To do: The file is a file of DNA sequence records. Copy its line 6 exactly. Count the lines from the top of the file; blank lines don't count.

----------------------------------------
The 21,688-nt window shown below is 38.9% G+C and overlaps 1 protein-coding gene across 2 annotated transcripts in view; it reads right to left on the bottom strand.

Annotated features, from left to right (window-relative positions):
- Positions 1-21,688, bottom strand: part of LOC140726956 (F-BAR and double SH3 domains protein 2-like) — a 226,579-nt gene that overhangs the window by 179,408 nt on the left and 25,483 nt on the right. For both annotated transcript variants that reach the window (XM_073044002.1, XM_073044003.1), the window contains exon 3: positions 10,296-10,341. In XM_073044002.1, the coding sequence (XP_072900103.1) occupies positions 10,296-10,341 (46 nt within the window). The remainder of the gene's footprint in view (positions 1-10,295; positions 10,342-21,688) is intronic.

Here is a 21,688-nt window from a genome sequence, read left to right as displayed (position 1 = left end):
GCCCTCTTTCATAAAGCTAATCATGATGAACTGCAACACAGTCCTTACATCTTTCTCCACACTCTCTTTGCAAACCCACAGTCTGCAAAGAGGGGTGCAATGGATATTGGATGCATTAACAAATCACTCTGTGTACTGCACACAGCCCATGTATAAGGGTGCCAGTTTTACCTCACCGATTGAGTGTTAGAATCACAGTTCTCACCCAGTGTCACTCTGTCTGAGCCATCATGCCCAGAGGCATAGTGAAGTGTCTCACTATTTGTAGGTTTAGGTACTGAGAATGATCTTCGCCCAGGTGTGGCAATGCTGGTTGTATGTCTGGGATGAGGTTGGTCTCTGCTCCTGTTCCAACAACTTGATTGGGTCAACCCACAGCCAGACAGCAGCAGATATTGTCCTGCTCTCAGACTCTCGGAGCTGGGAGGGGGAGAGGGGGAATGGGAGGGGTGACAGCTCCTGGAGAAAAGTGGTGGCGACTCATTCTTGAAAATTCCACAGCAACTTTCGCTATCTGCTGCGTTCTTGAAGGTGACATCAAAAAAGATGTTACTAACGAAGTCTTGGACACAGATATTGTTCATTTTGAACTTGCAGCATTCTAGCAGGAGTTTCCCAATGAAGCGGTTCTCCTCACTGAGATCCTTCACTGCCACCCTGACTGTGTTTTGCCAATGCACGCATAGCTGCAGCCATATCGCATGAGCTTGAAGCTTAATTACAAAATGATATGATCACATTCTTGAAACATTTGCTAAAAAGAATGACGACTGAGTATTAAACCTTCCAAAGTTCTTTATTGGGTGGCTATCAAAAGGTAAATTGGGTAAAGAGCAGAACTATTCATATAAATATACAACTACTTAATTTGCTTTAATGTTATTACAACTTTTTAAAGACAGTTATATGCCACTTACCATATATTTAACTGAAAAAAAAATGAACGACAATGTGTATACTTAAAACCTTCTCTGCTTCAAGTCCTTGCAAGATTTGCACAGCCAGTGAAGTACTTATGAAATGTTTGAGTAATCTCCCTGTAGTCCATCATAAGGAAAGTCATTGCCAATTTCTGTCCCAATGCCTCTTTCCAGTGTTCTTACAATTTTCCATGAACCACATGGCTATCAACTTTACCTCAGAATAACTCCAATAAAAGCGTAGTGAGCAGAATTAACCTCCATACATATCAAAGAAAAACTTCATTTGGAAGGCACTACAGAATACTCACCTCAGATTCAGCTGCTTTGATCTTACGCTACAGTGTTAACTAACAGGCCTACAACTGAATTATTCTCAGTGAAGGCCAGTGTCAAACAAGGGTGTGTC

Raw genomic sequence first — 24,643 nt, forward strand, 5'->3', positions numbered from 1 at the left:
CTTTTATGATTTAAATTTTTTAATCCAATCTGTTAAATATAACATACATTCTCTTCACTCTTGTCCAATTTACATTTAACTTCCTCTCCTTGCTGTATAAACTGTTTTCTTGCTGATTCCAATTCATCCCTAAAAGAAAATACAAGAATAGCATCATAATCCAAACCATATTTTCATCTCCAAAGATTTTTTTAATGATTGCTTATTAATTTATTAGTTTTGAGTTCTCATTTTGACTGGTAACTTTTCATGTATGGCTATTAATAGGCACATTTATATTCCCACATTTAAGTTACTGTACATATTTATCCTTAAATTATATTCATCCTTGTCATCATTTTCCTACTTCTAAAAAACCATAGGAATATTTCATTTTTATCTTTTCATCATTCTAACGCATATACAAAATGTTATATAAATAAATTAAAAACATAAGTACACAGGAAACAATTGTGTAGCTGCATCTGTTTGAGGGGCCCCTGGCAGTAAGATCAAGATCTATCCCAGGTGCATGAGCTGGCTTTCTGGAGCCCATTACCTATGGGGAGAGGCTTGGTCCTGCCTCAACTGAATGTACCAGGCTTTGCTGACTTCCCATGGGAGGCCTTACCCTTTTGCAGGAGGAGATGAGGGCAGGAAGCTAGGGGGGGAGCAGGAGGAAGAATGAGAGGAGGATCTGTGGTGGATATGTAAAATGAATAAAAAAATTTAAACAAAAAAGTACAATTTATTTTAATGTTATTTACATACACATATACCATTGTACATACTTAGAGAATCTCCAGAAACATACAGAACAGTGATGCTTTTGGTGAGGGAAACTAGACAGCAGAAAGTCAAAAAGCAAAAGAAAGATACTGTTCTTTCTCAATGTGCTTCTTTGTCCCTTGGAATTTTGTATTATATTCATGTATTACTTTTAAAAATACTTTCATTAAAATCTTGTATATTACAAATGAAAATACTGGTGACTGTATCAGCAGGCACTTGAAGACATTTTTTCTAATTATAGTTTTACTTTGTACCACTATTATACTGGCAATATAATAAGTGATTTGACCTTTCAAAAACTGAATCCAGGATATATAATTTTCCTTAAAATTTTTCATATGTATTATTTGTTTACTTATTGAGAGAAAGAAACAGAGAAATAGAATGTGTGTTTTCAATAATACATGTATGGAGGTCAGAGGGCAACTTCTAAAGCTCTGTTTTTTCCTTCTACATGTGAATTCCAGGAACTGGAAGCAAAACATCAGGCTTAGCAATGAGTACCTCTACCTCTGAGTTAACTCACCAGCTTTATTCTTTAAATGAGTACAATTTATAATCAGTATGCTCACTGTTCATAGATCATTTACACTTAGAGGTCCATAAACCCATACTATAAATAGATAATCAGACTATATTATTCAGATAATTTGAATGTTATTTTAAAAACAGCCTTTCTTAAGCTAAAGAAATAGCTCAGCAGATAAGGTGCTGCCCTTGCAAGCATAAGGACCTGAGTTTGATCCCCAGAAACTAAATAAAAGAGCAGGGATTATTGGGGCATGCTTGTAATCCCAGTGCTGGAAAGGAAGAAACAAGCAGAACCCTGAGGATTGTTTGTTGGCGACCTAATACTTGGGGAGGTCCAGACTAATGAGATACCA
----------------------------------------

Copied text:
Raw genomic sequence first — 24,643 nt, forward strand, 5'->3', positions numbered from 1 at the left: